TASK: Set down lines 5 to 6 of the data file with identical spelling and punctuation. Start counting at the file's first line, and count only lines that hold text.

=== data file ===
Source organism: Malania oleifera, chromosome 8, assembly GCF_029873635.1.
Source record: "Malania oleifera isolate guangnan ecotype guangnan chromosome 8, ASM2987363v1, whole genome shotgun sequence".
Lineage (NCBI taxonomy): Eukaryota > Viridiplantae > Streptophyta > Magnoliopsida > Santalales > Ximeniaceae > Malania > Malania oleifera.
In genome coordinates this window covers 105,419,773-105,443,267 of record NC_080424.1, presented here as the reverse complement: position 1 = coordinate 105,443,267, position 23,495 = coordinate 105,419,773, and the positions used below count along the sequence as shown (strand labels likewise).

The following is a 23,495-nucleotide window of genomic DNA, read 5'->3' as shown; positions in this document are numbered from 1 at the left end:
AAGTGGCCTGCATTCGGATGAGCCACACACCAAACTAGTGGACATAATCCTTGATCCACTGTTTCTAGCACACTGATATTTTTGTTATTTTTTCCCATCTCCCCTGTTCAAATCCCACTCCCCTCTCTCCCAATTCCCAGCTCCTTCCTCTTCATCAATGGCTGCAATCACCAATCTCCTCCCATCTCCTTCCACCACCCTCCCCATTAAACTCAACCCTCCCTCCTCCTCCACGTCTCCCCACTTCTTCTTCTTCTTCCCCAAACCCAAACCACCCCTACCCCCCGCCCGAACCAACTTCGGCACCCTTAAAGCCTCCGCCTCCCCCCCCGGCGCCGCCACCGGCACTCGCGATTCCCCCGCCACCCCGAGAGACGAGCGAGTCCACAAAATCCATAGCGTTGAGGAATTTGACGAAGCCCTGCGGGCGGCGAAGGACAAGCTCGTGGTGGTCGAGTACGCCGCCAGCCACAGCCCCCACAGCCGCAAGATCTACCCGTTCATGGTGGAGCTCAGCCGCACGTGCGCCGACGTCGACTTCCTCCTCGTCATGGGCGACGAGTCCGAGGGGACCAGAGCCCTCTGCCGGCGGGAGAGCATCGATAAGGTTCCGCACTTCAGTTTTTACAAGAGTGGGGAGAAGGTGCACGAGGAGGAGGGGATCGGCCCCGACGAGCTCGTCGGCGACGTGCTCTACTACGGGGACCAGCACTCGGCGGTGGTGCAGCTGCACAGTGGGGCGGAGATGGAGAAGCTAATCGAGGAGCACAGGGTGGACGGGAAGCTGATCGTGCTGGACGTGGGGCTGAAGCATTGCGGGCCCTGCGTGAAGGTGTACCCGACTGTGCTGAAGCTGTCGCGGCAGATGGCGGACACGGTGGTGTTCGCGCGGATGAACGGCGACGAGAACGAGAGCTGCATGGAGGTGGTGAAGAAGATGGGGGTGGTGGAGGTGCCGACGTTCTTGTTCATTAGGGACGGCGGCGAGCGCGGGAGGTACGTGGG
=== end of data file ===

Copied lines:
The following is a 23,495-nucleotide window of genomic DNA, read 5'->3' as shown; positions in this document are numbered from 1 at the left end:
AAGTGGCCTGCATTCGGATGAGCCACACACCAAACTAGTGGACATAATCCTTGATCCACTGTTTCTAGCACACTGATATTTTTGTTATTTTTTCCCATCTCCCCTGTTCAAATCCCACTCCCCTCTCTCCCAATTCCCAGCTCCTTCCTCTTCATCAATGGCTGCAATCACCAATCTCCTCCCATCTCCTTCCACCACCCTCCCCATTAAACTCAACCCTCCCTCCTCCTCCACGTCTCCCCACTTCTTCTTCTTCTTCCCCAAACCCAAACCACCCCTACCCCCCGCCCGAACCAACTTCGGCACCCTTAAAGCCTCCGCCTCCCCCCCCGGCGCCGCCACCGGCACTCGCGATTCCCCCGCCACCCCGAGAGACGAGCGAGTCCACAAAATCCATAGCGTTGAGGAATTTGACGAAGCCCTGCGGGCGGCGAAGGACAAGCTCGTGGTGGTCGAGTACGCCGCCAGCCACAGCCCCCACAGCCGCAAGATCTACCCGTTCATGGTGGAGCTCAGCCGCACGTGCGCCGACGTCGACTTCCTCCTCGTCATGGGCGACGAGTCCGAGGGGACCAGAGCCCTCTGCCGGCGGGAGAGCATCGATAAGGTTCCGCACTTCAGTTTTTACAAGAGTGGGGAGAAGGTGCACGAGGAGGAGGGGATCGGCCCCGACGAGCTCGTCGGCGACGTGCTCTACTACGGGGACCAGCACTCGGCGGTGGTGCAGCTGCACAGTGGGGCGGAGATGGAGAAGCTAATCGAGGAGCACAGGGTGGACGGGAAGCTGATCGTGCTGGACGTGGGGCTGAAGCATTGCGGGCCCTGCGTGAAGGTGTACCCGACTGTGCTGAAGCTGTCGCGGCAGATGGCGGACACGGTGGTGTTCGCGCGGATGAACGGCGACGAGAACGAGAGCTGCATGGAGGTGGTGAAGAAGATGGGGGTGGTGGAGGTGCCGACGTTCTTGTTCATTAGGGACGGCGGCGAGCGCGGGAGGTACGTGGG